Layla Fourie: Berlin Review
Noir-ish thriller from writer-director Pia Marais finds the post-apartheid nation still scarred by guilt, suspicion and lies.
The ghosts of South Africa’s brutal past haunt this moody contemporary thriller, a left-field competition contender for the Golden Bear in Berlin this week. Returning from long European exile to the country of her birth, director and co-writer Pia Marais allows the political subtext to seep through a slow-burn character study of a single mother with a guilty secret.
As in her previous two Europe-shot features, Marais concentrates on a single female protagonist suffering a heavy psychological crisis. While this polished international co-production is her most accomplished work yet, it feels like an ambitious misfire, especially in its latter stages. But the stunning South African scenery, so rarely seen on the big screen, and evergreen political back story may prove attractive to discerning overseas viewers if marketed right.
We first meet Layla (Rayna Campbell) as she applies for a post at a Johannesburg security company who run polygraph tests for suspicious employers. Hired and dispatched at short notice to work at a faraway casino resort, she cannot find a willing child-minder so is forced to take her young son Kane (Rapule Hendricks) with her. A random late-night accident on a lonely outback highway ends with both mother and child agreeing to keep a terrible secret. But Layla’s web of lies starts to unravel when she becomes too close to one of her interviewees, Eugene (August Diehl).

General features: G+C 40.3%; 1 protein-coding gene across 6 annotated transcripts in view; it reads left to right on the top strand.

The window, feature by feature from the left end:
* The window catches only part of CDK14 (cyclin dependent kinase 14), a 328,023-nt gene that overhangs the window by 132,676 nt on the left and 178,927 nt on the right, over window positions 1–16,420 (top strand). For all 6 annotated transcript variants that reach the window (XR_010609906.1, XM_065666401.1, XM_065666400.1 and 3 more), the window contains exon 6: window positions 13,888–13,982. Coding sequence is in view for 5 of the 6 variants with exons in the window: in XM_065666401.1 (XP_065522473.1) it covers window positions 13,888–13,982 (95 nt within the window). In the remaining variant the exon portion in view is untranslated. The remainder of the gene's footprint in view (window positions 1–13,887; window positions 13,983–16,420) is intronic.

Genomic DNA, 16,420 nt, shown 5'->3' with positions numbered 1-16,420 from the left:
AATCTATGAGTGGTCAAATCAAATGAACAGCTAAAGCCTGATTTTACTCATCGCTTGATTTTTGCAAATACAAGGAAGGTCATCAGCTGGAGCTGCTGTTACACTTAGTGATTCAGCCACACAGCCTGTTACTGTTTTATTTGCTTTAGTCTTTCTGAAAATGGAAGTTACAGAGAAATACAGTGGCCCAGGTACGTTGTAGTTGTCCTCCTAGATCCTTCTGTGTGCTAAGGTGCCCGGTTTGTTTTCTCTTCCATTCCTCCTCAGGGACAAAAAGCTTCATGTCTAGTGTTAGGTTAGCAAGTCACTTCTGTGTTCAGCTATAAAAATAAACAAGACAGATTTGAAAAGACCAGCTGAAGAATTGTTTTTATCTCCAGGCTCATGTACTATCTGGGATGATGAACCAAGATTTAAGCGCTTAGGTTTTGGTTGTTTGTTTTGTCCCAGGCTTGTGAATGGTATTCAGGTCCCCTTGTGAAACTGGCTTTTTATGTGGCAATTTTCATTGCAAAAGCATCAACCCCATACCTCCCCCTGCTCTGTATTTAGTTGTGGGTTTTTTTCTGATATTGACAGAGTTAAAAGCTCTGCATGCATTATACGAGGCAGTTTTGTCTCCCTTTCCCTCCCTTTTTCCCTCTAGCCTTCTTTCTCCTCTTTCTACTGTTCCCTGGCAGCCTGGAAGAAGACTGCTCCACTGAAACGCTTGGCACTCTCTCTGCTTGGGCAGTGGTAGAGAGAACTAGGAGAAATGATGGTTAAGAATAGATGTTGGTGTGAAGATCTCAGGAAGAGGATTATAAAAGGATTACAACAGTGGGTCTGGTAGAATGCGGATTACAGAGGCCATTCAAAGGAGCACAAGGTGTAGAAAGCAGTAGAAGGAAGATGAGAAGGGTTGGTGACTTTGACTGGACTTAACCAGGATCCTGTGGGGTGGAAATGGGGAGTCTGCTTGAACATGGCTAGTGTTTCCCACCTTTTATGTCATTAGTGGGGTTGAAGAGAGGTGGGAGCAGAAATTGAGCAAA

Layla Fourie starts strongly, promising a multi-layered thriller about truth and lies, with a subtle undercurrent of racial and sexual tension. There are echoes in this set-up of Ray Lawrence’s modern Australian classic Lantana and South African author JM Coetzee’s prize-winning novel Disgrace. Bachar Khalife’s discordant, minimal, ambient score helps amplify a sense of creeping dread and noir-ish paranoia.
Around the midway point, however, Layla Fourie reveals its hand as a fairly conventional suspense drama. The stiff performances, which initially feel like an artful affectation, start to seem merely clumsy. The oddly stilted dialogue betrays the screenwriters as non-native English speakers, just as the off-key accents expose the leads as non-native South Africans: Campbell is British, Diehl Austrian.
After getting bogged down in illogical twists and implausible coincidences, the film’s open-ended resolution comes as an anticlimax. Along the way, Marais poses interesting questions about the lingering legacy of distrust, duplicity and treachery left behind by South Africa’s apartheid era. But she ultimately does not provide us with any persuasive answers. Quality ingredients, just a little undercooked.
Venue: Berlin Film Festival
Production companies: Dv8 Films, Spier Films, Topkapi Films, Cinema Defacto, WDR, Arte
Producers: Claudia Steffen, Christoph Friedel
Cast: Rayna Campbell, August Diehl, Rapule Hendricks, Terry Norton
Director: Pia Marais
Screenwriters: Horst Markgraf, Pia Marais
Cinematographer: Andre Chemetoff
Editors: Chris Teerink, Mona Brauer
Music: Bachar Khalife
Sales company: The Match Factory
Rating TBC, 105 minutes